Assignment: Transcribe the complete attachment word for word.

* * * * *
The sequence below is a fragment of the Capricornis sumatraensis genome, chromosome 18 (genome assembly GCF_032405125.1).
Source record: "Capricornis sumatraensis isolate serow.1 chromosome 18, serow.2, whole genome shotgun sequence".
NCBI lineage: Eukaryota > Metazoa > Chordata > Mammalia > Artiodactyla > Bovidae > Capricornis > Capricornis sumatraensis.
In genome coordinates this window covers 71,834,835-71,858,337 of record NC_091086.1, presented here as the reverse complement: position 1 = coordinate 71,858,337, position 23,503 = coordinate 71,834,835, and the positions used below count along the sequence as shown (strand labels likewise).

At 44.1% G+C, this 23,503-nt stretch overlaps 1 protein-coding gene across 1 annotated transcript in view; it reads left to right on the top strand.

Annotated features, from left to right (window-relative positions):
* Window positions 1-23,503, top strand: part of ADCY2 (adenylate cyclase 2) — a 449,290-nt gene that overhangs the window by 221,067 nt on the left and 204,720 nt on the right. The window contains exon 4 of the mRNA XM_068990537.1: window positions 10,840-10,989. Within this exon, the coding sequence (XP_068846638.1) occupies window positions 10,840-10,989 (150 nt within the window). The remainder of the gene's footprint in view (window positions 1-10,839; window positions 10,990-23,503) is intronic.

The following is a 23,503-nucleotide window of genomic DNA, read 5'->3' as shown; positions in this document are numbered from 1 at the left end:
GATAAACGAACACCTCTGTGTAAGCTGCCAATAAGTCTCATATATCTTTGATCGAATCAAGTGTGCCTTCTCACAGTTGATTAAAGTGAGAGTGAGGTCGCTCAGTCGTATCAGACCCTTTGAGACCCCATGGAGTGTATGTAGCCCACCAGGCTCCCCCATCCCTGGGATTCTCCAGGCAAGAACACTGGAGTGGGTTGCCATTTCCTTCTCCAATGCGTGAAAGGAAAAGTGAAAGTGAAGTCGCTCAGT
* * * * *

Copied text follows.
The sequence below is a fragment of the Capricornis sumatraensis genome, chromosome 18 (genome assembly GCF_032405125.1).
Source record: "Capricornis sumatraensis isolate serow.1 chromosome 18, serow.2, whole genome shotgun sequence".
NCBI lineage: Eukaryota > Metazoa > Chordata > Mammalia > Artiodactyla > Bovidae > Capricornis > Capricornis sumatraensis.
In genome coordinates this window covers 71,834,835-71,858,337 of record NC_091086.1, presented here as the reverse complement: position 1 = coordinate 71,858,337, position 23,503 = coordinate 71,834,835, and the positions used below count along the sequence as shown (strand labels likewise).

At 44.1% G+C, this 23,503-nt stretch overlaps 1 protein-coding gene across 1 annotated transcript in view; it reads left to right on the top strand.

Annotated features, from left to right (window-relative positions):
* Window positions 1-23,503, top strand: part of ADCY2 (adenylate cyclase 2) — a 449,290-nt gene that overhangs the window by 221,067 nt on the left and 204,720 nt on the right. The window contains exon 4 of the mRNA XM_068990537.1: window positions 10,840-10,989. Within this exon, the coding sequence (XP_068846638.1) occupies window positions 10,840-10,989 (150 nt within the window). The remainder of the gene's footprint in view (window positions 1-10,839; window positions 10,990-23,503) is intronic.

The following is a 23,503-nucleotide window of genomic DNA, read 5'->3' as shown; positions in this document are numbered from 1 at the left end:
GATAAACGAACACCTCTGTGTAAGCTGCCAATAAGTCTCATATATCTTTGATCGAATCAAGTGTGCCTTCTCACAGTTGATTAAAGTGAGAGTGAGGTCGCTCAGTCGTATCAGACCCTTTGAGACCCCATGGAGTGTATGTAGCCCACCAGGCTCCCCCATCCCTGGGATTCTCCAGGCAAGAACACTGGAGTGGGTTGCCATTTCCTTCTCCAATGCGTGAAAGGAAAAGTGAAAGTGAAGTCGCTCAGT